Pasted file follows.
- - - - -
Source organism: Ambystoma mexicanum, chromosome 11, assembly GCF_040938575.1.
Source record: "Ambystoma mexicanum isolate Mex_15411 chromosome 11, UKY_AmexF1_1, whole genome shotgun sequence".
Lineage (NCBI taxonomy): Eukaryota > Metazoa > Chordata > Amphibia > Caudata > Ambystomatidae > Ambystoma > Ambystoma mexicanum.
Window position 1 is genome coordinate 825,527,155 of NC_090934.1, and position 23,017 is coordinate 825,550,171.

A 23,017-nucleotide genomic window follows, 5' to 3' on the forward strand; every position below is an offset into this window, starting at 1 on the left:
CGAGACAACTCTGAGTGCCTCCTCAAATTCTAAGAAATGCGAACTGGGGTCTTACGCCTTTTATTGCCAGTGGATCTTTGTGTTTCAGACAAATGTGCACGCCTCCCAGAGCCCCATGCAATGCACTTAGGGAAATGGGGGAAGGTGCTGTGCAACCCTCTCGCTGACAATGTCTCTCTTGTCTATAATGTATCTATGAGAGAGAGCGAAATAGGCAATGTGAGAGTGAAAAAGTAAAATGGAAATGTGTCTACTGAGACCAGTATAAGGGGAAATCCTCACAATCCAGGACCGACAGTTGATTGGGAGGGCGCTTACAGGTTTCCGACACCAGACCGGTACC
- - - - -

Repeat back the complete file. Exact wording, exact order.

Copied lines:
Source organism: Ambystoma mexicanum, chromosome 11, assembly GCF_040938575.1.
Source record: "Ambystoma mexicanum isolate Mex_15411 chromosome 11, UKY_AmexF1_1, whole genome shotgun sequence".
Lineage (NCBI taxonomy): Eukaryota > Metazoa > Chordata > Amphibia > Caudata > Ambystomatidae > Ambystoma > Ambystoma mexicanum.
Window position 1 is genome coordinate 825,527,155 of NC_090934.1, and position 23,017 is coordinate 825,550,171.

A 23,017-nucleotide genomic window follows, 5' to 3' on the forward strand; every position below is an offset into this window, starting at 1 on the left:
CGAGACAACTCTGAGTGCCTCCTCAAATTCTAAGAAATGCGAACTGGGGTCTTACGCCTTTTATTGCCAGTGGATCTTTGTGTTTCAGACAAATGTGCACGCCTCCCAGAGCCCCATGCAATGCACTTAGGGAAATGGGGGAAGGTGCTGTGCAACCCTCTCGCTGACAATGTCTCTCTTGTCTATAATGTATCTATGAGAGAGAGCGAAATAGGCAATGTGAGAGTGAAAAAGTAAAATGGAAATGTGTCTACTGAGACCAGTATAAGGGGAAATCCTCACAATCCAGGACCGACAGTTGATTGGGAGGGCGCTTACAGGTTTCCGACACCAGACCGGTACC